Saturday, December 17, 2011

Have a Mary Christmas!

HOMILY FOR THE FOURTH SUNDAY OF ADVENT, December 18, 2011:
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Three sons lived far from home and weren’t able to get home for Christmas. Instead, they arranged for their elderly mother to receive some special gifts. The first built a big house for his mother. The second sent her a brand new Mercedes Benz. But the third son smiled and said, “I’ve got them both beat. Mom is such a holy woman, she loves reading the Bible. But, now, her eyesight is so bad she can’t read it anymore. I sent her a remarkable parrot that recites the entire Bible. It took the monks 12 years to teach him. He’s one of a kind. Mom just has to name the chapter and verse, and the parrot recites it.” Soon after Christmas, the mother sent out her letter of thanks: “Dear Milton,” she wrote one son, “The house you built is too big. I live in only one room, but I have to keep the whole house clean!” “Dear Gerald,” she wrote the second, “I am too old to travel. I stay at home most of the time, so I rarely use the Mercedes.” “My Dearest Donald,” she wrote to her third son, “You have the good sense to know what your Mother likes. The chicken was delicious!”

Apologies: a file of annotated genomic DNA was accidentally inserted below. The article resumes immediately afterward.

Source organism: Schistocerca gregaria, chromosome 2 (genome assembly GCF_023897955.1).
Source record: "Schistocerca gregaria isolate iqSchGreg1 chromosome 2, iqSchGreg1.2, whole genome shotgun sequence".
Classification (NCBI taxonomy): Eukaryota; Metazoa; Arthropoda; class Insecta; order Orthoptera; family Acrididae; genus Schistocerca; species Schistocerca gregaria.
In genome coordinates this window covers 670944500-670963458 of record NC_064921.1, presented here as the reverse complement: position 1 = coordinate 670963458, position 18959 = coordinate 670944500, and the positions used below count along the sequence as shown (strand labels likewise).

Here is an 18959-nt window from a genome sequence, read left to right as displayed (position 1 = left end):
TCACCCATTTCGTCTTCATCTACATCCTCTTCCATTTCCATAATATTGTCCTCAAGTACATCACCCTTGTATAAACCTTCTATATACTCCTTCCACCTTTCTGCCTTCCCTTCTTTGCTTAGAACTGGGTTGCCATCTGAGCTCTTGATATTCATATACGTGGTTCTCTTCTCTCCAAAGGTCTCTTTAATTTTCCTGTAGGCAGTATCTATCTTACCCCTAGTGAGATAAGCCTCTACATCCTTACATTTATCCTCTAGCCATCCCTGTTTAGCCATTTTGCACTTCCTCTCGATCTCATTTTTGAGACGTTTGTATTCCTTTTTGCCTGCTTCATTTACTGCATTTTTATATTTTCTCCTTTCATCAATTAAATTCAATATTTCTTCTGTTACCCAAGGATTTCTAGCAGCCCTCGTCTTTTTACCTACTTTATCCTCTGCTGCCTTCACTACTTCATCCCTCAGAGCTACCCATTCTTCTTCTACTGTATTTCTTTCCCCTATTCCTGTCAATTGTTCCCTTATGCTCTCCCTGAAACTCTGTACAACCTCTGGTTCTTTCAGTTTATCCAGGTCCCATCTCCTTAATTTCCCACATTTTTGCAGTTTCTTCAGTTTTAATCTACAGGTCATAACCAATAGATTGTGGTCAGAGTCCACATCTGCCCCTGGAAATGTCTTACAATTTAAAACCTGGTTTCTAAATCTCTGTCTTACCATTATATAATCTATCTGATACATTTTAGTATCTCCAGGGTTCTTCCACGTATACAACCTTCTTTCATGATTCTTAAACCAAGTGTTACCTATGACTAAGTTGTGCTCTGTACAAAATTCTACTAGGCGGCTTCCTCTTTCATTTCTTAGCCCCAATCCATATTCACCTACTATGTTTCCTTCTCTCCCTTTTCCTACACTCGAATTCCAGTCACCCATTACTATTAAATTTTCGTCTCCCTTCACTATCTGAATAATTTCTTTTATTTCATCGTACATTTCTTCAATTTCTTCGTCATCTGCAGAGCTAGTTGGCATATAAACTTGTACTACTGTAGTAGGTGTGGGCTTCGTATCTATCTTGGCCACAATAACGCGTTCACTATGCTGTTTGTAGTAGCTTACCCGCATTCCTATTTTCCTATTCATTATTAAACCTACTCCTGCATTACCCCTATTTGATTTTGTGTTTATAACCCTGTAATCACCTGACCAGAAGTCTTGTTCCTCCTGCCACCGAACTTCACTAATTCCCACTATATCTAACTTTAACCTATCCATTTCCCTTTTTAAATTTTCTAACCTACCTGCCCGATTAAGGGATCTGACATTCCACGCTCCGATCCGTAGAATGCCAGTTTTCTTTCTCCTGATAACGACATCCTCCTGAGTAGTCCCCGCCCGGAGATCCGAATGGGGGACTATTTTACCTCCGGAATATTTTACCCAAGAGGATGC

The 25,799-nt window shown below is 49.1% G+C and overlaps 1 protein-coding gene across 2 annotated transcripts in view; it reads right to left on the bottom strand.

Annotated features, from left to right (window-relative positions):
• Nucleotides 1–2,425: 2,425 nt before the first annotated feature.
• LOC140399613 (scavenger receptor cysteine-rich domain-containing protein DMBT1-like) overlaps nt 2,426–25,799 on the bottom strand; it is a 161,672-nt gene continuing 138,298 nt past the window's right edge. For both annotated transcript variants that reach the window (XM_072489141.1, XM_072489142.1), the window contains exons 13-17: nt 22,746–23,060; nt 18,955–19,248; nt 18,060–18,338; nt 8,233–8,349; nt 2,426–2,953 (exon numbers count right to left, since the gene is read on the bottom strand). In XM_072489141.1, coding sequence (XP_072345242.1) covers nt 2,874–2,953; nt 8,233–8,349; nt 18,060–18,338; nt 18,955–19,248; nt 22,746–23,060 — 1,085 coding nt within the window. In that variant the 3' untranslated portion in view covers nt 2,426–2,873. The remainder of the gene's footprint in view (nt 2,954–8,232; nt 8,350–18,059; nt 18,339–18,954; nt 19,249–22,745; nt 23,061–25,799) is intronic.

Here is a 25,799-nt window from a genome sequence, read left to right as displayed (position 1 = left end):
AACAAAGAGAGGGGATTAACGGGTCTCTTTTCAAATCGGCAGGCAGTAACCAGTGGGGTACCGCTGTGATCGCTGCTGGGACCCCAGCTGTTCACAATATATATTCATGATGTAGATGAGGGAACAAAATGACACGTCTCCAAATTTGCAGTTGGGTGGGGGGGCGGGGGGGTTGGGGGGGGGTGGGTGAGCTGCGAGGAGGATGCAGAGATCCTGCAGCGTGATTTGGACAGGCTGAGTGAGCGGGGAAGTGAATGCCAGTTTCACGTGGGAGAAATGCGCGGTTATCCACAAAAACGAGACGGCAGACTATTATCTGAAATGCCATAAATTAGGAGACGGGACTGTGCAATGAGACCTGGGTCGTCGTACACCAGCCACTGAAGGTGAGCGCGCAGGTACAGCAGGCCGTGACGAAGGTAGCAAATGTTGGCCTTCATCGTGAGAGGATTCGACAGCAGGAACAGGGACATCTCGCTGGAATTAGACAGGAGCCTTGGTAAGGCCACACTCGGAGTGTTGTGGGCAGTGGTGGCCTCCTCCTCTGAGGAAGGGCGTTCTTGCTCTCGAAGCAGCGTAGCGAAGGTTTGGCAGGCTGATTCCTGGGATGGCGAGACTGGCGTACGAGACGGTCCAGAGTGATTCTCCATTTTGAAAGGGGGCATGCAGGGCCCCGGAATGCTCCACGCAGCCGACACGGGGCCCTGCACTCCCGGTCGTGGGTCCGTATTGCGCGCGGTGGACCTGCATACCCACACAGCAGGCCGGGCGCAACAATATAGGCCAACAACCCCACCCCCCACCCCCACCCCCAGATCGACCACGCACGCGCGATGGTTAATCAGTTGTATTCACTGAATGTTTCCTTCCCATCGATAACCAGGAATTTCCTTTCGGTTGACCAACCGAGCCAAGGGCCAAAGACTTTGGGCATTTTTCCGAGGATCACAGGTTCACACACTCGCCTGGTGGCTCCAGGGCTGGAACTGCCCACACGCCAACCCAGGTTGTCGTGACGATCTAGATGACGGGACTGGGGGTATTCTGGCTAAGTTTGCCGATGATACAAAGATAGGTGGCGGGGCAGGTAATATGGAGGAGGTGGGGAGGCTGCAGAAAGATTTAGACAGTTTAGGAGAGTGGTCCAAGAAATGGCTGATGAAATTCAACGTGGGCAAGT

Anyone who’s read a newspaper or watched a news broadcast knows that the annual Christmas Wars are upon us. Lots of commentary on whether or not to say “Merry Christmas” or what kind of tree stands in a town square. Even the comedians get in on this with their combination of all religious holidays into one generic greeting, “Happy Chrismahanukwanzakah.” Try and say that 10 times fast. Now, I generally don’t enter this battle mostly because I don’t look to politicians, secular settings or department stores to help me live my spiritual life – I look to the Church, of course, I’m going to wish people a Merry Christmas.

Not only that, but for me, I want our celebration to be not generic, but even more distinctly Catholic. A few years ago, someone had shown me some handmade Christmas cards that young people in my parish had made to send to military personnel overseas. One of the cards, made by a first grader read, “Have a ‘Mary’ Christmas.” Notice the difference, I didn’t say “Merry” m-e-r-r-y, but “Mary,” m-a-r-y. Now, I think this was actually just a spelling error, but the more I think of that card, especially with today’s Gospel passage, I thought, this is a good Catholic greeting for this season. Never mind the generic “Happy Holidays,” how about the extremely Catholic “Mary Christmas.”

Reflecting on today’s Gospel, we realize this season is really about Mary perhaps as much as it is about Jesus. First and foremost, Mary is the only woman in all of human history to be given the unique distinction - the almost incomprehensible distinction - of being the Mother of God. And by wishing a Mary Christmas we are being reminded that we are called to be just like Mary in the way that we welcome the Christ child into our lives and into our world.